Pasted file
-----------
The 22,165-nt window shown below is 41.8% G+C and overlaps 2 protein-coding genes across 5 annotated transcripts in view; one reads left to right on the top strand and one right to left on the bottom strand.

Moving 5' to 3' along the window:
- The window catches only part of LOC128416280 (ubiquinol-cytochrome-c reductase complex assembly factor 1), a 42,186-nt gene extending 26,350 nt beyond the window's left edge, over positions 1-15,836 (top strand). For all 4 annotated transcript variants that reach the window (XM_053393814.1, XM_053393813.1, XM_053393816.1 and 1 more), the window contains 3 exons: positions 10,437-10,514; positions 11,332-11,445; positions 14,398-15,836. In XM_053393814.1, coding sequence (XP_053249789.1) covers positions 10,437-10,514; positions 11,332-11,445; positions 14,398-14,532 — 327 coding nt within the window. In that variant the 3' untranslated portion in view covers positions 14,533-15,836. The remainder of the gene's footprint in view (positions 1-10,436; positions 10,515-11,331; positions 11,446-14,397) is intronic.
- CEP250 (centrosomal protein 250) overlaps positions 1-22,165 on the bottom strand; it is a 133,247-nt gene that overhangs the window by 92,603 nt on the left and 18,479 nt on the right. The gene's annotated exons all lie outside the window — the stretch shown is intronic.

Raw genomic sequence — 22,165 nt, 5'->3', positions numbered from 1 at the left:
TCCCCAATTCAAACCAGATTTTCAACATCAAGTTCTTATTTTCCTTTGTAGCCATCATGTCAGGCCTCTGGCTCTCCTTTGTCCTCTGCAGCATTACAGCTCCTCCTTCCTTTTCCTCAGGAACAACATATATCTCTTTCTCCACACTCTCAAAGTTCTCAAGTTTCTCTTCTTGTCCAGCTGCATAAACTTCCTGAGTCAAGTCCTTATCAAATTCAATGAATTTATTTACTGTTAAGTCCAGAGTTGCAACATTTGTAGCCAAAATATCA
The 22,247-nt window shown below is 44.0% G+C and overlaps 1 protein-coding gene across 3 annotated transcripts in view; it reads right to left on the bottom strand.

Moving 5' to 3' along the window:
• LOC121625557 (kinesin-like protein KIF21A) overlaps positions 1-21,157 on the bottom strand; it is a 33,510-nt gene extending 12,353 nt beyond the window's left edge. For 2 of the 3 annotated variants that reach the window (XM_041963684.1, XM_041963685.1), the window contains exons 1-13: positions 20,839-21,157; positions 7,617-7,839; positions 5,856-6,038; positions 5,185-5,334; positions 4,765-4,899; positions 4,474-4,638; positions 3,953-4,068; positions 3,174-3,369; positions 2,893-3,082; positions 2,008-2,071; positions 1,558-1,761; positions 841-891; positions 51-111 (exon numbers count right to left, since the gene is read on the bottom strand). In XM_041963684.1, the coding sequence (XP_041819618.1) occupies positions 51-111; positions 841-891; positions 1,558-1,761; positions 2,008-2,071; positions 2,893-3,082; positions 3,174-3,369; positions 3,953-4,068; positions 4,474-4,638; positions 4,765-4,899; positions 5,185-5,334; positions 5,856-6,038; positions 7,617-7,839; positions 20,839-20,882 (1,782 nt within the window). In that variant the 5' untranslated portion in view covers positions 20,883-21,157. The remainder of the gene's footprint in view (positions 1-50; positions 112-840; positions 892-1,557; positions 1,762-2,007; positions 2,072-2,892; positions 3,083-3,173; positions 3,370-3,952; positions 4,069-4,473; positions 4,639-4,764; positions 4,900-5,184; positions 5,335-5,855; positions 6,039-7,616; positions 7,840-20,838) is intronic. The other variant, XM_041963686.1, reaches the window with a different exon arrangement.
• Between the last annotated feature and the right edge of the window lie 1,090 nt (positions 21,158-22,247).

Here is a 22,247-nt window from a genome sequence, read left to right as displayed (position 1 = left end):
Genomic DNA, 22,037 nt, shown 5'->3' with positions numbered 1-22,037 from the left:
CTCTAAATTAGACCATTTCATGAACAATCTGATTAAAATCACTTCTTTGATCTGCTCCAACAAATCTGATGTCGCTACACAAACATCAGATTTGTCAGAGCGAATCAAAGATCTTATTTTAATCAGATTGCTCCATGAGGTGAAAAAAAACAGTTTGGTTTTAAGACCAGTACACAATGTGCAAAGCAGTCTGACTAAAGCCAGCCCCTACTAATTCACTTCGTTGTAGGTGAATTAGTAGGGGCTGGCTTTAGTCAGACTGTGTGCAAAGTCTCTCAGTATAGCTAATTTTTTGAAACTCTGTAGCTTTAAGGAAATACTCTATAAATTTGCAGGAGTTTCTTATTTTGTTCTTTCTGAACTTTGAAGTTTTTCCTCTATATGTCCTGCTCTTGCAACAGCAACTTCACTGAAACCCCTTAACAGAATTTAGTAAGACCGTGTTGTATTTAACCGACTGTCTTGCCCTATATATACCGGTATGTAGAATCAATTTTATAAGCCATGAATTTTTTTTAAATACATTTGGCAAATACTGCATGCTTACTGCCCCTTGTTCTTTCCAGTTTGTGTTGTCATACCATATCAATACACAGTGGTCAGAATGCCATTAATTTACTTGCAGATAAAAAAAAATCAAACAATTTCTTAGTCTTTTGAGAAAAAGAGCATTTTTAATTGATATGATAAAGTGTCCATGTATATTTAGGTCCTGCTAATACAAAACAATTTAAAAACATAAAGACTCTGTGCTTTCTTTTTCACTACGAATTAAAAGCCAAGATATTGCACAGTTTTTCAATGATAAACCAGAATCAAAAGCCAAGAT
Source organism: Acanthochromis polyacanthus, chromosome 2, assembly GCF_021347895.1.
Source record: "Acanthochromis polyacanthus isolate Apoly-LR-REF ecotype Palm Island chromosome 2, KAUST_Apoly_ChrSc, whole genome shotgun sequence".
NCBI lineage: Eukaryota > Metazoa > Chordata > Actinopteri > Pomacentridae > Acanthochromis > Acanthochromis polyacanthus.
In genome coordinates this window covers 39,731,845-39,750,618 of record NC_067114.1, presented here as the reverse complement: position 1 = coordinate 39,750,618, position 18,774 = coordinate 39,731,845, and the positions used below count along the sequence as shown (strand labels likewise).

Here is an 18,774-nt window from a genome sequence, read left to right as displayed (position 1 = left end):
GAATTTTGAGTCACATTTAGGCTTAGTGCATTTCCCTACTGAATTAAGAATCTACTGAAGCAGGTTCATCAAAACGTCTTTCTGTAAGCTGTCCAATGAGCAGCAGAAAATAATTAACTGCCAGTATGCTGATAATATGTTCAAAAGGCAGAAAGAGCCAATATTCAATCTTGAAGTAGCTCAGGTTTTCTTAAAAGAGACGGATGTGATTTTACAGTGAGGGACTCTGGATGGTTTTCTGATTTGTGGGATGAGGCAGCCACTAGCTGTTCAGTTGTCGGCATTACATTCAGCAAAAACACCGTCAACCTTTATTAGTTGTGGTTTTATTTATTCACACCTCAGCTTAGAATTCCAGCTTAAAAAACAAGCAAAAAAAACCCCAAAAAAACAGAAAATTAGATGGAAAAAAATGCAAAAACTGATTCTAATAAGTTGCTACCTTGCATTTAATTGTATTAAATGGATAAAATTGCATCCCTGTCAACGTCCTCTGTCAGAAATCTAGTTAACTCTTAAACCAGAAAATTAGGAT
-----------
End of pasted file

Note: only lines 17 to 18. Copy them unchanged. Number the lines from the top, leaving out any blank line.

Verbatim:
In genome coordinates this window covers 39,731,845-39,750,618 of record NC_067114.1, presented here as the reverse complement: position 1 = coordinate 39,750,618, position 18,774 = coordinate 39,731,845, and the positions used below count along the sequence as shown (strand labels likewise).

Here is an 18,774-nt window from a genome sequence, read left to right as displayed (position 1 = left end):